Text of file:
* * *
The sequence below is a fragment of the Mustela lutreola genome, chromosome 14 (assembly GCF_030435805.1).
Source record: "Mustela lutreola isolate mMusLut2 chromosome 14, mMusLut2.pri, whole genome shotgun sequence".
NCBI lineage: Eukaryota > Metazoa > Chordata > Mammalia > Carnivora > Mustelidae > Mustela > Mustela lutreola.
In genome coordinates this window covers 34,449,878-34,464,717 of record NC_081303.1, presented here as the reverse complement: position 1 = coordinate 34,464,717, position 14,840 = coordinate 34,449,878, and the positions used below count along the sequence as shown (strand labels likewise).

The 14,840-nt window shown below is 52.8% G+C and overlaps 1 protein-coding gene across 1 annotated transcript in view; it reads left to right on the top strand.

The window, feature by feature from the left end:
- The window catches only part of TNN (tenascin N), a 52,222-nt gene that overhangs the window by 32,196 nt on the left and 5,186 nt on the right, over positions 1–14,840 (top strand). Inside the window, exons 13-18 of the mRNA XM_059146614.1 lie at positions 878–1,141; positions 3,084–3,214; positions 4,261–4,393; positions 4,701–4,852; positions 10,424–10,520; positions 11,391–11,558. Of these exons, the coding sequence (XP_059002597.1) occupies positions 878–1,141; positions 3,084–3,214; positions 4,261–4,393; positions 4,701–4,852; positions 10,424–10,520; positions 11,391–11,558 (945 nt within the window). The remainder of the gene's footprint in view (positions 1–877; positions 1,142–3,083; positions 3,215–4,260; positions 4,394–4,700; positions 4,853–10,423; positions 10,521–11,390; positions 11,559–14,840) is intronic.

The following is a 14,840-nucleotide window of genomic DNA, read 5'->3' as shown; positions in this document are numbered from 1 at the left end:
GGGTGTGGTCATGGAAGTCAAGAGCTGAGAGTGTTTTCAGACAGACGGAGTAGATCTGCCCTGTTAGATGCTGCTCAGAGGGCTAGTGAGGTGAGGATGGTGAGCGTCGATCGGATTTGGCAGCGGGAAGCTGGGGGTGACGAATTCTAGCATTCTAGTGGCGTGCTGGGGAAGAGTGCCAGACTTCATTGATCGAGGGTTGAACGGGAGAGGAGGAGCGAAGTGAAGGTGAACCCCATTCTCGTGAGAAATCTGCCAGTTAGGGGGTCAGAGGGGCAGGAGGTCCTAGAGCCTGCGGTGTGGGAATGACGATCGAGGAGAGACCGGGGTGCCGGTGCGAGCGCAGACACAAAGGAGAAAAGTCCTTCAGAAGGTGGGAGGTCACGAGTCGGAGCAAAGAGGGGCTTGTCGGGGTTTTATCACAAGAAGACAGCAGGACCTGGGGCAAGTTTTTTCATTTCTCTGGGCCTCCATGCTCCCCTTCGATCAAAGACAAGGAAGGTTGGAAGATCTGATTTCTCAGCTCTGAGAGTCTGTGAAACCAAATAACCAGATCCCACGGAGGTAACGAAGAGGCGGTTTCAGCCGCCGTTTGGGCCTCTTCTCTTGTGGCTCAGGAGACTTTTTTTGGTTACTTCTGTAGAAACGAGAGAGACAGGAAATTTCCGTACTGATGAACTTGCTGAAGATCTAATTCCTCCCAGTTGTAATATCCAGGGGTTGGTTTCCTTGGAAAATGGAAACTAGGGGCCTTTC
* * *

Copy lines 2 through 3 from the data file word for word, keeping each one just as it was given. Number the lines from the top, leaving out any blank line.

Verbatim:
Source record: "Mustela lutreola isolate mMusLut2 chromosome 14, mMusLut2.pri, whole genome shotgun sequence".
NCBI lineage: Eukaryota > Metazoa > Chordata > Mammalia > Carnivora > Mustelidae > Mustela > Mustela lutreola.